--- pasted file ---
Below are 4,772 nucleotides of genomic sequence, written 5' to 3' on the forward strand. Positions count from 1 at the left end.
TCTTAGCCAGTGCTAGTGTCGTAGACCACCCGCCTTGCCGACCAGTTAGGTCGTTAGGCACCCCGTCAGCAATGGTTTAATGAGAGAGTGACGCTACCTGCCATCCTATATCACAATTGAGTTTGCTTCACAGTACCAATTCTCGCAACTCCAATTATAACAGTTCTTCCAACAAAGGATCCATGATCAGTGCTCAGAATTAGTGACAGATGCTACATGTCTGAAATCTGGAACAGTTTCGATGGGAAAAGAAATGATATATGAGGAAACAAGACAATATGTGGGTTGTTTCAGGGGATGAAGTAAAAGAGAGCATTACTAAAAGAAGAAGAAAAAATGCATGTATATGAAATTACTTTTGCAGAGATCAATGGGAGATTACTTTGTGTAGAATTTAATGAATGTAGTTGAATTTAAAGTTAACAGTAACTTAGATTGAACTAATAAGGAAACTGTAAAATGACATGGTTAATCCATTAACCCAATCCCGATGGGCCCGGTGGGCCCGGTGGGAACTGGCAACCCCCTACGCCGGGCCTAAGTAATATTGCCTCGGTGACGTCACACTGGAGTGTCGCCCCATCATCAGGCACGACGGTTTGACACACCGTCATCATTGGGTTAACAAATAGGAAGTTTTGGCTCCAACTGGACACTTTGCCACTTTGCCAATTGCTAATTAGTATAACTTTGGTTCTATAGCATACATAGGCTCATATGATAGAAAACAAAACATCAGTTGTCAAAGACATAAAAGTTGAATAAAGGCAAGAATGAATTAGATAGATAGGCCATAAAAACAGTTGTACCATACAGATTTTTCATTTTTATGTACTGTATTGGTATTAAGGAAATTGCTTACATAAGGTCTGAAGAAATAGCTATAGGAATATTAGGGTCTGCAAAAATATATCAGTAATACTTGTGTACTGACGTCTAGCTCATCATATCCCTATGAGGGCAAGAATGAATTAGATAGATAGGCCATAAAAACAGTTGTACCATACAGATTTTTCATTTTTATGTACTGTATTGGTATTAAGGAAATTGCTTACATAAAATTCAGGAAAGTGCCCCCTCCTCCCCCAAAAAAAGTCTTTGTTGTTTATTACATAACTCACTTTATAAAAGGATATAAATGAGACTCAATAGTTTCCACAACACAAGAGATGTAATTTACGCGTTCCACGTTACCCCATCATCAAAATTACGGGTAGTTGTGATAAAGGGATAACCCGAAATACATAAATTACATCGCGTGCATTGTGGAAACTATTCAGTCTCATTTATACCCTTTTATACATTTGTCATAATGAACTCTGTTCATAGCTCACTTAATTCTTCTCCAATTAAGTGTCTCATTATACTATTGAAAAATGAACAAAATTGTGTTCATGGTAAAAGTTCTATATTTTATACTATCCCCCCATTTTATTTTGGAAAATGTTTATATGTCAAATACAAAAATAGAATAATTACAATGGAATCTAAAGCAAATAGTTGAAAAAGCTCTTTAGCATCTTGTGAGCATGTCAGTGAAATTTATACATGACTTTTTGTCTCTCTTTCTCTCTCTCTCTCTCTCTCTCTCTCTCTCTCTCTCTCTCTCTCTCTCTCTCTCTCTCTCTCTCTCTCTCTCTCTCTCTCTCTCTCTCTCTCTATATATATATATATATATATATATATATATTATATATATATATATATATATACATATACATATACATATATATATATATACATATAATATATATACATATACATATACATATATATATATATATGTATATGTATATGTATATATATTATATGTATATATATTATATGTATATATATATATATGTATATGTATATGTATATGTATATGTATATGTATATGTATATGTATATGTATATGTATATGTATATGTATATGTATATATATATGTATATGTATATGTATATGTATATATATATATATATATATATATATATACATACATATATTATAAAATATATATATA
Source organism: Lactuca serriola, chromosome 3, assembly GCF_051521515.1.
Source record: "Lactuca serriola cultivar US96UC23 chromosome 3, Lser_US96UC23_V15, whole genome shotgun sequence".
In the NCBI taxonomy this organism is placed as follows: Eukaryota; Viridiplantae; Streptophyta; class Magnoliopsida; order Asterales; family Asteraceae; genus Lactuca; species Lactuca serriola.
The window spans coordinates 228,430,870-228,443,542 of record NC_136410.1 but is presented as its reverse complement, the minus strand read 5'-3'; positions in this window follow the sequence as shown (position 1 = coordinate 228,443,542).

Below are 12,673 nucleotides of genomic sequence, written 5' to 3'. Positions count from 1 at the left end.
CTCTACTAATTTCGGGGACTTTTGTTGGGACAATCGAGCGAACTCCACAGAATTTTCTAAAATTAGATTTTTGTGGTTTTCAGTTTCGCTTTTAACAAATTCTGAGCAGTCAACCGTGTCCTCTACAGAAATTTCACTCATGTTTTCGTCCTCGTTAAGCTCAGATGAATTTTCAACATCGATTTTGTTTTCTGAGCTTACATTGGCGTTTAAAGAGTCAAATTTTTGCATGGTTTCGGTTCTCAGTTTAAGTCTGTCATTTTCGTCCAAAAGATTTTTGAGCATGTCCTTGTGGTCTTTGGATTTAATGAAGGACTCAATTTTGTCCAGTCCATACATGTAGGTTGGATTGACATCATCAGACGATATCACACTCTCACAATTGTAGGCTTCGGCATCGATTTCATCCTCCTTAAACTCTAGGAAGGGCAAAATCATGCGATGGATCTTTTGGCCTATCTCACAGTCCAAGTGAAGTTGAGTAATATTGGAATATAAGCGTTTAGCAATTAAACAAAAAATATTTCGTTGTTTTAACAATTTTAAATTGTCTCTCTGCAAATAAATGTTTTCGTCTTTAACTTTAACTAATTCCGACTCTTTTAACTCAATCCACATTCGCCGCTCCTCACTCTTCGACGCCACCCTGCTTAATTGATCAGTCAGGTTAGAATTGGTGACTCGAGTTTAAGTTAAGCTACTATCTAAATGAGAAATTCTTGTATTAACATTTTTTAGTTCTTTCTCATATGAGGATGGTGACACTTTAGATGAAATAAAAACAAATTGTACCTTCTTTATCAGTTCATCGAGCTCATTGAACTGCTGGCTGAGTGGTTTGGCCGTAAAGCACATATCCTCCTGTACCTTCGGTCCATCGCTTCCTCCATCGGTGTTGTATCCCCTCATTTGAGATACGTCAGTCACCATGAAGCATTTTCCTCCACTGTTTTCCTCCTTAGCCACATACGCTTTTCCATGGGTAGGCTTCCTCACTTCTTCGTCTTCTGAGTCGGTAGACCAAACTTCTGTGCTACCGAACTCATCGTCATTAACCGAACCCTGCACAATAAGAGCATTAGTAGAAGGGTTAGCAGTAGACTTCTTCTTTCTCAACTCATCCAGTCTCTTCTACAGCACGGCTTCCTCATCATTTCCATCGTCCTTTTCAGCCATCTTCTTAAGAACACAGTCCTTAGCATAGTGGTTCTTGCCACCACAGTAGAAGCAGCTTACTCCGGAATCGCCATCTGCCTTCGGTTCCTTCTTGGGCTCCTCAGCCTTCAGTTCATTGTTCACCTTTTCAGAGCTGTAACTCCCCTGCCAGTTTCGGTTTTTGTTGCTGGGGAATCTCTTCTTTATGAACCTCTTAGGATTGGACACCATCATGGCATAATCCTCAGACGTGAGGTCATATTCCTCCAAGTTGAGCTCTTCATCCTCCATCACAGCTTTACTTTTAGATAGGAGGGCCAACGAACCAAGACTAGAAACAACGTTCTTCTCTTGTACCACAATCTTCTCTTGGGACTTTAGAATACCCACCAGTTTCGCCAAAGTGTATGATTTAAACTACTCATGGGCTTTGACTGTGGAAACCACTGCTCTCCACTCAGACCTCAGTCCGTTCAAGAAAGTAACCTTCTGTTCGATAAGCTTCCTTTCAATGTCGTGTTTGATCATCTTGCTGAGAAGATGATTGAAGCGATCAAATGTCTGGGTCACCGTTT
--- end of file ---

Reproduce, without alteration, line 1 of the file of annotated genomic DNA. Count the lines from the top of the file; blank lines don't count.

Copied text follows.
Below are 4,772 nucleotides of genomic sequence, written 5' to 3' on the forward strand. Positions count from 1 at the left end.